incised


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in·cised

 (ĭn-sīzd′)
adj.
1. Cut into a surface; engraved.
2. Made with or as if with a sharp instrument.
3. Deeply and sharply cut: the incised margin of a leaf.
American Heritage® Dictionary of the English Language, Fifth Edition. Copyright © 2016 by Houghton Mifflin Harcourt Publishing Company. Published by Houghton Mifflin Harcourt Publishing Company. All rights reserved.

incised

(ɪnˈsaɪzd)
adj
1. cut into or engraved: an incised surface.
2. made by cutting or engraving: an incised design.
3. (Pathology) (of a wound) cleanly cut, as with a surgical knife
4. (Botany) having margins that are sharply and deeply indented: an incised leaf.
Collins English Dictionary – Complete and Unabridged, 12th Edition 2014 © HarperCollins Publishers 1991, 1994, 1998, 2000, 2003, 2006, 2007, 2009, 2011, 2014

in•cised

(ɪnˈsaɪzd)

adj.
1. made by cutting; engraved: an incised pattern.
2. made or cut cleanly: an incised wound.
3. (of a leaf) sharply and irregularly notched.
[1590–1600]
Random House Kernerman Webster's College Dictionary, © 2010 K Dictionaries Ltd. Copyright 2005, 1997, 1991 by Random House, Inc. All rights reserved.
ThesaurusAntonymsRelated WordsSynonymsLegend:
Adj.1.incised - sharply and deeply indented
compound - composed of more than one part; "compound leaves are composed of several lobes; "compound flower heads"
2.incised - cut into with a sharp instrument
cut - separated into parts or laid open or penetrated with a sharp edge or instrument; "the cut surface was mottled"; "cut tobacco"; "blood from his cut forehead"; "bandages on her cut wrists"
3.incised - cut or impressed into a surface; "an incised design"; "engraved invitations"
carved, carven - made for or formed by carving (`carven' is archaic or literary); "the carved fretwork"; "an intricately carved door"; "stood as if carven from stone"
Based on WordNet 3.0, Farlex clipart collection. © 2003-2012 Princeton University, Farlex Inc.
Translations

incised

a. cortado-a, inciso-a.
English-Spanish Medical Dictionary © Farlex 2012
References in classic literature ?
"Is in not possible," I suggested, "that the incised would upon Straker may have been caused by his own knife in the convulsive struggles which follow any brain injury?"
The victim's body was discovered lying on the pavement with 'incised wounds' in front of Park Homes Subdivision in Barangay Tunasan at around 5:45 a.m.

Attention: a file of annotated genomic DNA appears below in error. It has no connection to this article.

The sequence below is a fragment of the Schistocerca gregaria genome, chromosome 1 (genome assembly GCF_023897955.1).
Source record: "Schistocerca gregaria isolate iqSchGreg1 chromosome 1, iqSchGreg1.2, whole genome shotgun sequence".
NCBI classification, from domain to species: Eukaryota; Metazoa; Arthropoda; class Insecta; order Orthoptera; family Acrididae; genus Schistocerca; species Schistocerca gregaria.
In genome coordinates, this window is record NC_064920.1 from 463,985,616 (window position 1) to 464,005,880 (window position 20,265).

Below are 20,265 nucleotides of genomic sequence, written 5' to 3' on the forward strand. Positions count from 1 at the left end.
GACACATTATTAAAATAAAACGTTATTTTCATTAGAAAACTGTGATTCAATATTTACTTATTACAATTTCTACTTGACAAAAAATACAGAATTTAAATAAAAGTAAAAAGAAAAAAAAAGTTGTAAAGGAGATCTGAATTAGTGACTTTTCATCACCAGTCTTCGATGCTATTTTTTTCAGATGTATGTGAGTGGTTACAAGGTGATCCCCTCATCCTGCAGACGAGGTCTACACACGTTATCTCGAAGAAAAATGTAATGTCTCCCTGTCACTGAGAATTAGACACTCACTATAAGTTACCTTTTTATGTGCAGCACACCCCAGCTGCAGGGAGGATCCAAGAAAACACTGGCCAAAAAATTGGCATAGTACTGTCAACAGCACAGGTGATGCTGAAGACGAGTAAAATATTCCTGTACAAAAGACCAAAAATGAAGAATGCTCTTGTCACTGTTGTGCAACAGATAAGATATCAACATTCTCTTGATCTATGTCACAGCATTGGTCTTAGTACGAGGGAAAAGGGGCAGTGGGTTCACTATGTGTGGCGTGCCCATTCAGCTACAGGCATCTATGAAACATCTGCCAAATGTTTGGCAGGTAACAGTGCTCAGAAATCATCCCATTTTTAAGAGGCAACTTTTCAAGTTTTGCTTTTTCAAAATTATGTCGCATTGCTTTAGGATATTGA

Dr Johnson, a consultant pathologist with the Royal Liverpool University Hospital who also works for the Home Office, outlined the incised wounds (cuts), grazes and bruising he found on the victim during the postmortem examination he carried out.
Together, these measurements demonstrate that the studied river deposits once filled incised valleys.
The results indicate that microwave heating and steam injection drying could successfully dry incised teak and mahogany lumber.
This study was conducted to see the short term results of tubularized incised plate urethroplasty as described by Snodgrass in anterior hypospadias.
Despite having had no art training, she incised designs on pottery prior to painting it and her painted initials are said to be commonly found.
However, while it is easy to see the castle from the village, across the cricket field and the main road to the east of the castle, the amazing view of the castle from the river has gone and the view of the river from just below the castle keep has also gone - the two seats placed for the river view, again a prime example of an incised meander, face tree tops just feet away.
Consultant forensic pathologist Dr Brian Rogers conducted a post mortem and recorded the cause of death as shock and haemorrhaging as a result of multiple incised wounds to the neck and chest.
The head has a fine damascened decoration and the gilt handle has pierced and incised floral design.
"He's no more than 3-4 months old; it looks frightened, there are incised wounds on its body, and the paws are injured.